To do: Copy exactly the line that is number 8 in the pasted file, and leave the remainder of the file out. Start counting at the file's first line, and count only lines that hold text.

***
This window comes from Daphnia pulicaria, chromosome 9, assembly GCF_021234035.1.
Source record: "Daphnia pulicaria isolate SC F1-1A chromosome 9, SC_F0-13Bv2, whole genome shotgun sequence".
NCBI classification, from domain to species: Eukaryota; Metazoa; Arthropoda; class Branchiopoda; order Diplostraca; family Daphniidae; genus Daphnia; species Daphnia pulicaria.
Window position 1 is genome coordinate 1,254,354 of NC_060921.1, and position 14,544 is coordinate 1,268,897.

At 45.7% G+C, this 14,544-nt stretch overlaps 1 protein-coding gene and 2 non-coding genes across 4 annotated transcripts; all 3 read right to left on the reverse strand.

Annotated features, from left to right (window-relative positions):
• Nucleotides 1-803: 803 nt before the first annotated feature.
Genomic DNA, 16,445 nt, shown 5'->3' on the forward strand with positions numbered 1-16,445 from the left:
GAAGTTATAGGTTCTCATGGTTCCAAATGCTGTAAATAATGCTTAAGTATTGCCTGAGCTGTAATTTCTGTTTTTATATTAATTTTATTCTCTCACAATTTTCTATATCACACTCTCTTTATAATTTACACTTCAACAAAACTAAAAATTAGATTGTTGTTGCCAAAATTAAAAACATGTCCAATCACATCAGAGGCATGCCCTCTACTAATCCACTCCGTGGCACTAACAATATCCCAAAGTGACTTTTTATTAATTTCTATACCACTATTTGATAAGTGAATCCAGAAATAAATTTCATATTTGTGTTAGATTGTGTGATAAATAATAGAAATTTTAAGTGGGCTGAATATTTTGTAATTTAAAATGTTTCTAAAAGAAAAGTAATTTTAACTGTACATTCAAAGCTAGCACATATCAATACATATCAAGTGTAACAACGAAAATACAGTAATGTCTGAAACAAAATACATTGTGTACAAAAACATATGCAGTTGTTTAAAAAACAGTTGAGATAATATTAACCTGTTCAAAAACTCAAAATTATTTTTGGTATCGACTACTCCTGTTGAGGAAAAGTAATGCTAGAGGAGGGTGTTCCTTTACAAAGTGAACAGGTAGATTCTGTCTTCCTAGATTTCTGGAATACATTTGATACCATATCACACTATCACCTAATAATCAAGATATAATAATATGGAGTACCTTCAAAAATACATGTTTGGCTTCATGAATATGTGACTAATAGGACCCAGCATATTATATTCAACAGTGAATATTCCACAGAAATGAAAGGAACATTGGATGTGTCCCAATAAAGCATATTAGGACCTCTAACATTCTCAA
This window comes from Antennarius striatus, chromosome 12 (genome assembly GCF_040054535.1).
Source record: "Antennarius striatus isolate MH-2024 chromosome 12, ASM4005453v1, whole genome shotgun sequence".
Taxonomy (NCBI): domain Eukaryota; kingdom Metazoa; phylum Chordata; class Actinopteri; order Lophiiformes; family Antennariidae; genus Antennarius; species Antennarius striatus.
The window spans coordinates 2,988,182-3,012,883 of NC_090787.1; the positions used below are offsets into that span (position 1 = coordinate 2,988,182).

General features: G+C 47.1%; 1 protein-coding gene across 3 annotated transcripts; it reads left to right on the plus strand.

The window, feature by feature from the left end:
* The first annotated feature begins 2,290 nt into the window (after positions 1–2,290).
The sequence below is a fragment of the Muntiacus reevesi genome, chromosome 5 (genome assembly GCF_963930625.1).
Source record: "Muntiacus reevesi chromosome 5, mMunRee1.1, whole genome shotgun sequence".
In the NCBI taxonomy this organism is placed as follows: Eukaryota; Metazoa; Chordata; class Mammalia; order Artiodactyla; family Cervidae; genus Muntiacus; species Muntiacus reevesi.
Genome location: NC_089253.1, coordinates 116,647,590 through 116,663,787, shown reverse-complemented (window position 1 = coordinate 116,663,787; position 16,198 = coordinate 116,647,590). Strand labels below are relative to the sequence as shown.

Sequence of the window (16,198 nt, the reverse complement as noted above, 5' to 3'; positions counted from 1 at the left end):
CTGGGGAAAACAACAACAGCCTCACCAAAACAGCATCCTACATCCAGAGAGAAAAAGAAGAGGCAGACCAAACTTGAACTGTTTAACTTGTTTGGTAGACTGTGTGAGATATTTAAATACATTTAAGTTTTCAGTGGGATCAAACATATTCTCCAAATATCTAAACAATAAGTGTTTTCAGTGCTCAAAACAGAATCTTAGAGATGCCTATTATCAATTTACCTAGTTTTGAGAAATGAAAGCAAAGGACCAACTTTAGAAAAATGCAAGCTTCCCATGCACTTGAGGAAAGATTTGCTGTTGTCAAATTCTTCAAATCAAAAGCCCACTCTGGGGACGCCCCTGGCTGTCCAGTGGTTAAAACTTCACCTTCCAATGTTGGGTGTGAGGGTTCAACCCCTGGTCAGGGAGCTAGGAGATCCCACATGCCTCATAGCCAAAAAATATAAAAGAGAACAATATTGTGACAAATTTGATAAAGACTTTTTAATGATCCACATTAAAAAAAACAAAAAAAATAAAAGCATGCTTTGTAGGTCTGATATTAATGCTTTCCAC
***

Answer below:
Genomic DNA, 16,445 nt, shown 5'->3' on the forward strand with positions numbered 1-16,445 from the left: